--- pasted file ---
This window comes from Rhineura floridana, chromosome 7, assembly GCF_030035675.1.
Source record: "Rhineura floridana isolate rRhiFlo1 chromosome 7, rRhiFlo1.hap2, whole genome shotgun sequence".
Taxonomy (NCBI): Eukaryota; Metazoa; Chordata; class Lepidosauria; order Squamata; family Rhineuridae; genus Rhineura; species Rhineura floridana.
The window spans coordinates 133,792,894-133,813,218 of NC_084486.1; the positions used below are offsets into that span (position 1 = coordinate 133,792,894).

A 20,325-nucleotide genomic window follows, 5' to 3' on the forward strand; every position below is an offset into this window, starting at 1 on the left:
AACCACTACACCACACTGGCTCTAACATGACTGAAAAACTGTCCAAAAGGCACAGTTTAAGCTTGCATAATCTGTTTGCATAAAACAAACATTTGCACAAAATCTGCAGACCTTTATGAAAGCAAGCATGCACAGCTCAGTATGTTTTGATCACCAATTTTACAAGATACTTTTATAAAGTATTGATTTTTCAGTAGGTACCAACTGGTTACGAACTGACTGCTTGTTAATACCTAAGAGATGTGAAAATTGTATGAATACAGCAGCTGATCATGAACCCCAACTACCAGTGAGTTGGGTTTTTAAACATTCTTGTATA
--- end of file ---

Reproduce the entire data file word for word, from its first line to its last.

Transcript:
This window comes from Rhineura floridana, chromosome 7, assembly GCF_030035675.1.
Source record: "Rhineura floridana isolate rRhiFlo1 chromosome 7, rRhiFlo1.hap2, whole genome shotgun sequence".
Taxonomy (NCBI): Eukaryota; Metazoa; Chordata; class Lepidosauria; order Squamata; family Rhineuridae; genus Rhineura; species Rhineura floridana.
The window spans coordinates 133,792,894-133,813,218 of NC_084486.1; the positions used below are offsets into that span (position 1 = coordinate 133,792,894).

A 20,325-nucleotide genomic window follows, 5' to 3' on the forward strand; every position below is an offset into this window, starting at 1 on the left:
AACCACTACACCACACTGGCTCTAACATGACTGAAAAACTGTCCAAAAGGCACAGTTTAAGCTTGCATAATCTGTTTGCATAAAACAAACATTTGCACAAAATCTGCAGACCTTTATGAAAGCAAGCATGCACAGCTCAGTATGTTTTGATCACCAATTTTACAAGATACTTTTATAAAGTATTGATTTTTCAGTAGGTACCAACTGGTTACGAACTGACTGCTTGTTAATACCTAAGAGATGTGAAAATTGTATGAATACAGCAGCTGATCATGAACCCCAACTACCAGTGAGTTGGGTTTTTAAACATTCTTGTATA